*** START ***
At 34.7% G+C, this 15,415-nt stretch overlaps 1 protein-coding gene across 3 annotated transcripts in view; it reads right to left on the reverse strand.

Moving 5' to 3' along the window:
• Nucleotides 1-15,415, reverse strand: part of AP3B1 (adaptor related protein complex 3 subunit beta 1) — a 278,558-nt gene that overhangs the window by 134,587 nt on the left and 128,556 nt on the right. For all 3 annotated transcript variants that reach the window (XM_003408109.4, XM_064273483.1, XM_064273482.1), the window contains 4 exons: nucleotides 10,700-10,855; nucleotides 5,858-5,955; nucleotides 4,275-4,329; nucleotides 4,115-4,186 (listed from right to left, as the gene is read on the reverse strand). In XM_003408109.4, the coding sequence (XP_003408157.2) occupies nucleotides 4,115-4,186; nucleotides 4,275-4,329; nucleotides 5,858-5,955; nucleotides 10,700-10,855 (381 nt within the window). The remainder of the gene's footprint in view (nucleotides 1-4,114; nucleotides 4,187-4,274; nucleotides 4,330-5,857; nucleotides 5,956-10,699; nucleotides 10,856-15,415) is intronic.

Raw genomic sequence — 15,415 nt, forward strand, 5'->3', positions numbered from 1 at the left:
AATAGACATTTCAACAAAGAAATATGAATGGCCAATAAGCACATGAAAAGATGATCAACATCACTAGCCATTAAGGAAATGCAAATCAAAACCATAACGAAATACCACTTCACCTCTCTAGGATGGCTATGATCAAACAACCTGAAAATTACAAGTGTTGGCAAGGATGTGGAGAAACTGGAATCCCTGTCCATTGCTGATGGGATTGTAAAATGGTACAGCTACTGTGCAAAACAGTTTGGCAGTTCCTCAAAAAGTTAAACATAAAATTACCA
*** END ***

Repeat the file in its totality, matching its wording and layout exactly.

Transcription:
At 34.7% G+C, this 15,415-nt stretch overlaps 1 protein-coding gene across 3 annotated transcripts in view; it reads right to left on the reverse strand.

Moving 5' to 3' along the window:
• Nucleotides 1-15,415, reverse strand: part of AP3B1 (adaptor related protein complex 3 subunit beta 1) — a 278,558-nt gene that overhangs the window by 134,587 nt on the left and 128,556 nt on the right. For all 3 annotated transcript variants that reach the window (XM_003408109.4, XM_064273483.1, XM_064273482.1), the window contains 4 exons: nucleotides 10,700-10,855; nucleotides 5,858-5,955; nucleotides 4,275-4,329; nucleotides 4,115-4,186 (listed from right to left, as the gene is read on the reverse strand). In XM_003408109.4, the coding sequence (XP_003408157.2) occupies nucleotides 4,115-4,186; nucleotides 4,275-4,329; nucleotides 5,858-5,955; nucleotides 10,700-10,855 (381 nt within the window). The remainder of the gene's footprint in view (nucleotides 1-4,114; nucleotides 4,187-4,274; nucleotides 4,330-5,857; nucleotides 5,956-10,699; nucleotides 10,856-15,415) is intronic.

Raw genomic sequence — 15,415 nt, forward strand, 5'->3', positions numbered from 1 at the left:
AATAGACATTTCAACAAAGAAATATGAATGGCCAATAAGCACATGAAAAGATGATCAACATCACTAGCCATTAAGGAAATGCAAATCAAAACCATAACGAAATACCACTTCACCTCTCTAGGATGGCTATGATCAAACAACCTGAAAATTACAAGTGTTGGCAAGGATGTGGAGAAACTGGAATCCCTGTCCATTGCTGATGGGATTGTAAAATGGTACAGCTACTGTGCAAAACAGTTTGGCAGTTCCTCAAAAAGTTAAACATAAAATTACCA